1924 – Peggy Cass, American actress, comedian, and game show panelist (d. 1999), was an American actress, comedian, game show panelist, and announcer. She was nominated for an Academy Award for Best Supporting Actress and a Golden Globe Award for Best Supporting Actress – Motion Picture for her performance in the 1958 film Auntie Mame.
1923 – Ara Parseghian, American football player and coach, was an American football player and coach who guided the University of Notre Dame to national championships in 1966 and 1973. He is noted for bringing Notre Dame's Fighting Irish football program from years of futility back into a national contender in 1964 and is widely regarded alongside Knute Rockne and Frank Leahy as a part of the "Holy Trinity" of Notre Dame head coaches.
1923 – Armand Borel, Swiss-American mathematician and academic (d. 2003), was a Swiss mathematician, born in La Chaux-de-Fonds, and was a permanent professor at the Institute for Advanced Study in Princeton, New Jersey, United States from 1957 to 1993. He worked in algebraic topology, in the theory of Lie groups, and was one of the creators of the contemporary theory of linear algebraic groups.
1921 – Sandy Douglas, English computer scientist and academic, designed OXO (d. 2010), was a British professor of computer science, credited with creating the first graphical computer game OXO (also known as Noughts and Crosses) a tic-tac-toe computer game in 1952 on the EDSAC computer at University of Cambridge.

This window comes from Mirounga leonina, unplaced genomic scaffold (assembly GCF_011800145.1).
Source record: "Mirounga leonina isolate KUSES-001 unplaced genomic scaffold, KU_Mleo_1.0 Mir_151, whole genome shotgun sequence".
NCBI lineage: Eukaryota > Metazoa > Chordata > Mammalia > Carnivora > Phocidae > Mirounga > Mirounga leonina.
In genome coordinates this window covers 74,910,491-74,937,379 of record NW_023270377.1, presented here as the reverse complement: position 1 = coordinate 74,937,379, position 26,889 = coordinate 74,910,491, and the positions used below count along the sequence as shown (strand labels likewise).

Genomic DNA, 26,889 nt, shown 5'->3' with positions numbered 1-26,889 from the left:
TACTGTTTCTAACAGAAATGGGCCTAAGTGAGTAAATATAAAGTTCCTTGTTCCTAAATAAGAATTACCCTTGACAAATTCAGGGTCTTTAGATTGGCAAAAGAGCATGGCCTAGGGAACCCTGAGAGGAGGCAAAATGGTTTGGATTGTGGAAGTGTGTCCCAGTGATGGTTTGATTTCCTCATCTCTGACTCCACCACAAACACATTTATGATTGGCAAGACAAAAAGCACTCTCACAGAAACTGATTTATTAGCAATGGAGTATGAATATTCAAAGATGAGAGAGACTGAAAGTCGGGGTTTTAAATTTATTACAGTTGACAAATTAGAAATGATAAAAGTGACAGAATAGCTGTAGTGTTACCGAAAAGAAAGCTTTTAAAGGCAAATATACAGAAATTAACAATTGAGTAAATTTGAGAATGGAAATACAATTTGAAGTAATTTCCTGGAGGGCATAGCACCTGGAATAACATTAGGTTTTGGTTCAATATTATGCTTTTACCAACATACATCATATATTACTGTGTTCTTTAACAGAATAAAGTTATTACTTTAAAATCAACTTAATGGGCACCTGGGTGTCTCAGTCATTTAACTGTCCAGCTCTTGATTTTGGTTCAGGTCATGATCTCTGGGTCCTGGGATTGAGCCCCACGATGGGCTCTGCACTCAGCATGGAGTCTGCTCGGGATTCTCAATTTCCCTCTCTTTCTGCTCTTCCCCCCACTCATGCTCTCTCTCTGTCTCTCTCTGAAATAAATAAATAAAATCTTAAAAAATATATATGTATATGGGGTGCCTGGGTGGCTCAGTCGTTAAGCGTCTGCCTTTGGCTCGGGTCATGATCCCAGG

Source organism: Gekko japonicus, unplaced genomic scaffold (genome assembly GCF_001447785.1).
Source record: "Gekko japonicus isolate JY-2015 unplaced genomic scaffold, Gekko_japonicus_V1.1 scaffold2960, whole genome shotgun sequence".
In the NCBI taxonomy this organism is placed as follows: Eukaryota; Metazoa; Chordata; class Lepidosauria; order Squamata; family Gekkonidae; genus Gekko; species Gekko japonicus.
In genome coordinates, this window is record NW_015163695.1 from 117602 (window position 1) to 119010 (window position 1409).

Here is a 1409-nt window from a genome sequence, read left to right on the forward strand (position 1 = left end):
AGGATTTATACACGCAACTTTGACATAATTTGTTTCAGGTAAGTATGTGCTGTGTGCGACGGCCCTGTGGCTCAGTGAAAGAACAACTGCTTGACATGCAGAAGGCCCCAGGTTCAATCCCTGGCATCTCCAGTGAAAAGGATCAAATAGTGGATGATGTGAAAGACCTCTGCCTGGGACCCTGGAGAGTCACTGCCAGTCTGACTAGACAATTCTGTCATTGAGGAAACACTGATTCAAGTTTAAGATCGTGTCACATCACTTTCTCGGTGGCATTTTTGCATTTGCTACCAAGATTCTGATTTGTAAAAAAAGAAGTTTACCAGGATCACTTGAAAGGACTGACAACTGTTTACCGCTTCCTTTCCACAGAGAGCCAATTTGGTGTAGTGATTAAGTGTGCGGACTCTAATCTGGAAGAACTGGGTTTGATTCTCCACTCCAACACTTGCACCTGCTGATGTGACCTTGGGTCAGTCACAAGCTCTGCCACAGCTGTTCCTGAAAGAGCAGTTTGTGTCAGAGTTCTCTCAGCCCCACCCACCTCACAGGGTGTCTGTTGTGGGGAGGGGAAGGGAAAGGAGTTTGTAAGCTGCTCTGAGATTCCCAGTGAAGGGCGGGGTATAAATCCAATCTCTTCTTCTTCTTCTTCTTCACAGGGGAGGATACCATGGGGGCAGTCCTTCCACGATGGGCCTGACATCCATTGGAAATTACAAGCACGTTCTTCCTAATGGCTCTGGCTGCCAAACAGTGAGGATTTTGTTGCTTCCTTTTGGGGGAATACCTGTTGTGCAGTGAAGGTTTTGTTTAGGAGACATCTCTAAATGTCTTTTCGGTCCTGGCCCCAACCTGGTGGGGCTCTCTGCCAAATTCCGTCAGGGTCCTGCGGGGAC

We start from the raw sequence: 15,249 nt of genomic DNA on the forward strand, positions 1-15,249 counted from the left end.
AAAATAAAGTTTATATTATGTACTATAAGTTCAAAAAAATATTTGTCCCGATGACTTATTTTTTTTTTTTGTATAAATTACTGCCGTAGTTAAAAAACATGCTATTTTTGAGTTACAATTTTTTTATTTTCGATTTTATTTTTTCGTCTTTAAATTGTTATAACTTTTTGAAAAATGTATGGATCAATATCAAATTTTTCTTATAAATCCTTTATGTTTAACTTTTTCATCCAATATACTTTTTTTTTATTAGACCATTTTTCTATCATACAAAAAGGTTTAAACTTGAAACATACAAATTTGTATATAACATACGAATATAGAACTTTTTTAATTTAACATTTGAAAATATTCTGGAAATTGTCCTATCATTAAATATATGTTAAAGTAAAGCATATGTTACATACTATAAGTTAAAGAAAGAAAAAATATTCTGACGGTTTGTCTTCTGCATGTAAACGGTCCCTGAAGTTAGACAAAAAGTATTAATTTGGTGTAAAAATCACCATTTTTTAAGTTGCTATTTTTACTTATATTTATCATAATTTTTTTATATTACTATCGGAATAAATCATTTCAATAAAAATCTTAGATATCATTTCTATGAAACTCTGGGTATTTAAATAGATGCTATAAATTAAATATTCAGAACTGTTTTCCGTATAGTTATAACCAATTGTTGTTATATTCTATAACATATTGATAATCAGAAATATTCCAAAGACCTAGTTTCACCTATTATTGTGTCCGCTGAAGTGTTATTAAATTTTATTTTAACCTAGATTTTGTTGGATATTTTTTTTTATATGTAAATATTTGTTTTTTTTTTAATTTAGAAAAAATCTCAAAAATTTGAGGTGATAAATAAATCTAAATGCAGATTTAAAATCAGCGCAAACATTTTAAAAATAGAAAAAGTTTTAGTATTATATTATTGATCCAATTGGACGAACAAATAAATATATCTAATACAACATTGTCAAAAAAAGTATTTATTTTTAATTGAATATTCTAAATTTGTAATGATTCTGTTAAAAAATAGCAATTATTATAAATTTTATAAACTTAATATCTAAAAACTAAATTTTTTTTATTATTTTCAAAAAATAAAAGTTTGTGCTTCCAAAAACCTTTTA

1920 – Bill Barber, American tuba player and educator (d. 2007). William Charles Barber (born July 11, 1952) is a Canadian former professional ice hockey forward who played twelve seasons for the Philadelphia Flyers in the National Hockey League (NHL).
1919 – George P. Mitchell, American businessman and philanthropist (d. 2013), was an American businessman, real estate developer and philanthropist from Texas credited with pioneering the economic extraction of shale gas.
1918 – Dennis Day, American singer and actor (d. 1988), was an American singer, radio, television and film personality and comedian of Irish descent.
1917 – Raymond Burr, Canadian-American actor and director (d. 1993), was a Canadian-American actor primarily known for his title roles in the television dramas Perry Mason and Ironside.
1916 – Harold Robbins, American author and screenwriter (d. 1997), was an American author of popular novels. One of the best-selling writers of all time, he penned over 25 best-sellers, selling over 750 million copies in 32 languages.
1912 – John Curtis Gowan, American psychologist and academic (d. 1986), was a psychologist who studied, along with E. Paul Torrance, the development of creative capabilities in children and gifted populations.